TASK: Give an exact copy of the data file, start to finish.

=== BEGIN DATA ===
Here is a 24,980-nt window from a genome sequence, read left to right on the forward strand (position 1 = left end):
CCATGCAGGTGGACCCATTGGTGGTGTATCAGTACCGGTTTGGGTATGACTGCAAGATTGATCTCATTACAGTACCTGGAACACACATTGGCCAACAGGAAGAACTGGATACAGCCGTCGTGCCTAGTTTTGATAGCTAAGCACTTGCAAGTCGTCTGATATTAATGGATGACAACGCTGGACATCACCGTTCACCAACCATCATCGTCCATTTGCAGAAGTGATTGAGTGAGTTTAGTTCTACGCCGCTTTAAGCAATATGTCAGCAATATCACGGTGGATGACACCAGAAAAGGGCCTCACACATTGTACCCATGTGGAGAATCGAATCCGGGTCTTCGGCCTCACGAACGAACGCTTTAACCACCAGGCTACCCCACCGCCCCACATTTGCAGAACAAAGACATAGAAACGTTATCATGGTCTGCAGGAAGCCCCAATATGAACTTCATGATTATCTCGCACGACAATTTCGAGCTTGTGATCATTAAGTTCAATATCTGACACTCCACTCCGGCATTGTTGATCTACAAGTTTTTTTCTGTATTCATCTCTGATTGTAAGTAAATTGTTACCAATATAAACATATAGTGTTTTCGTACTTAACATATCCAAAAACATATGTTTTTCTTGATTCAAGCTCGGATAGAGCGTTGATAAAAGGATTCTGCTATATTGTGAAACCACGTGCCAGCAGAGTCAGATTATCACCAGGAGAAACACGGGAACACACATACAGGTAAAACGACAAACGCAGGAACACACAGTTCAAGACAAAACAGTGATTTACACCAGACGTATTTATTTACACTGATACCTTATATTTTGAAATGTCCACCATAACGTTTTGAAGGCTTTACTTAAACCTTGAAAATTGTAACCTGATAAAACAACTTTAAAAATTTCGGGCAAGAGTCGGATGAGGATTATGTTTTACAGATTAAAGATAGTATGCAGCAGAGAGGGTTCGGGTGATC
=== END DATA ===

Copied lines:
Here is a 24,980-nt window from a genome sequence, read left to right on the forward strand (position 1 = left end):
CCATGCAGGTGGACCCATTGGTGGTGTATCAGTACCGGTTTGGGTATGACTGCAAGATTGATCTCATTACAGTACCTGGAACACACATTGGCCAACAGGAAGAACTGGATACAGCCGTCGTGCCTAGTTTTGATAGCTAAGCACTTGCAAGTCGTCTGATATTAATGGATGACAACGCTGGACATCACCGTTCACCAACCATCATCGTCCATTTGCAGAAGTGATTGAGTGAGTTTAGTTCTACGCCGCTTTAAGCAATATGTCAGCAATATCACGGTGGATGACACCAGAAAAGGGCCTCACACATTGTACCCATGTGGAGAATCGAATCCGGGTCTTCGGCCTCACGAACGAACGCTTTAACCACCAGGCTACCCCACCGCCCCACATTTGCAGAACAAAGACATAGAAACGTTATCATGGTCTGCAGGAAGCCCCAATATGAACTTCATGATTATCTCGCACGACAATTTCGAGCTTGTGATCATTAAGTTCAATATCTGACACTCCACTCCGGCATTGTTGATCTACAAGTTTTTTTCTGTATTCATCTCTGATTGTAAGTAAATTGTTACCAATATAAACATATAGTGTTTTCGTACTTAACATATCCAAAAACATATGTTTTTCTTGATTCAAGCTCGGATAGAGCGTTGATAAAAGGATTCTGCTATATTGTGAAACCACGTGCCAGCAGAGTCAGATTATCACCAGGAGAAACACGGGAACACACATACAGGTAAAACGACAAACGCAGGAACACACAGTTCAAGACAAAACAGTGATTTACACCAGACGTATTTATTTACACTGATACCTTATATTTTGAAATGTCCACCATAACGTTTTGAAGGCTTTACTTAAACCTTGAAAATTGTAACCTGATAAAACAACTTTAAAAATTTCGGGCAAGAGTCGGATGAGGATTATGTTTTACAGATTAAAGATAGTATGCAGCAGAGAGGGTTCGGGTGATC